Biography of Albert Ahearn
I am a rogue poet that rarely follows traditional poetic form. I write for my own pleasure only, not for consensus.
Albert Ahearn Poems
财 富 比 您 #...
A fortune cookie changed my life. I suggest that you wipe the smiles From your faces my skeptic friends. It’s true and attributable
Our hearts cleaved that horrific day. The early morning sun shined bright. No clues were noticed-giveaways that could forewarn the urbanites.
Splendor In The Grass
Come; lie with me in the grass Of summer and feel the cool green Blades give ground to our presence here. Smell the white clover my dearest?
I walk alone, bewildered, scared to death. I haven’t any memory... survey Through ash and try to think...I snatch a breath And try again. The air is foul today!
Fire And Ice
If snowflakes set aflame the ground They touch and wintry winds abet The flames, would she and I this day always remain deeply in love?
Alone but not lonely. Pedaling along an odoriferously perfumed
Greenhouse Gas (Triolet)
The features of the Triolet are: · 8 lines. · Two rhymes. · 5 of the 8 lines are repeated or refrain lines.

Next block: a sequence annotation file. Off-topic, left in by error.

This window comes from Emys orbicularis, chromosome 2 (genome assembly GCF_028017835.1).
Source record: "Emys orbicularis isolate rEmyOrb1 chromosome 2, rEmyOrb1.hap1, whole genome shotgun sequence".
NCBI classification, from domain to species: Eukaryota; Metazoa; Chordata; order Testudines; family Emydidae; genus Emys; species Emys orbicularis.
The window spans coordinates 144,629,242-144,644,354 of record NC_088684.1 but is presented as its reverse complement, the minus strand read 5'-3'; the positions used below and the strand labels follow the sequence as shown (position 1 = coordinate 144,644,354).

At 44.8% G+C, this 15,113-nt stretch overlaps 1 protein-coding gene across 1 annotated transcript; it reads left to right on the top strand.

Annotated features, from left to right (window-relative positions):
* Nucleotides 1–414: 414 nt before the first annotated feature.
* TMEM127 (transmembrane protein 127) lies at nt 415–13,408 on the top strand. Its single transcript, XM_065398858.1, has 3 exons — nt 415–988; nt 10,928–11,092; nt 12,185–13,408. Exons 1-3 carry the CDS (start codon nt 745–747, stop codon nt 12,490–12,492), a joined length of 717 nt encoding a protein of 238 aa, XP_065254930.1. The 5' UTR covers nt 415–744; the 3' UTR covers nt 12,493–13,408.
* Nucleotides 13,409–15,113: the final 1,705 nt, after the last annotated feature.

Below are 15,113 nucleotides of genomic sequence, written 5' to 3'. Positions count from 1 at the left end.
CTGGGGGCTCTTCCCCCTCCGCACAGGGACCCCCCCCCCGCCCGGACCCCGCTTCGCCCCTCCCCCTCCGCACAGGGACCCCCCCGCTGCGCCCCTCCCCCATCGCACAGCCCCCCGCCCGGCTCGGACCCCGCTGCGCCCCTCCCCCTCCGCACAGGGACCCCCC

I watched a maple leaf’s descent to ground. It’s downward swaying motion, every now And then a pirouette without a sound Until it came to rest so gently down.
Idiom: No Love Lost
Love poems, how trite they become. Their hackneyed themes we want to scream. We purposely shy away from That genre, teeming so it seems
Poets Are Born
Good poets are born, not fashioned. The masters of sterility write verses in prose and christen them in the name of Poetry.
My passion is to write modern sonnets Yes indeed modern not traditional. Iambic pentameter I regret Is too restrictive and conditional.
There was a time when I knew she loved me. Yes, that was a very long time ago. Her every word and deed, the way that she Looked at me, her way of saying, hello!
What Makes A Marriage?
It has been almost forty years Since we had taken our marriage Vows. Yes, we are still together. I guess that means something today
The tiny marks they mean so much their presence makes for clarity. They give a script a final touch and make for better poetry.
“Look! The aging poet sleepwalks again.”
“Sir, should we wake him from his nightly tour? ”
“No! God no! His heart could not stand the strain.”
“He’s heading for the open study door.
His ambulant steps on the floorboards creak
With every step along the corridor.”
“Listen! The bard is beginning to speak.
Let’s heed his words, step softly on the floor.”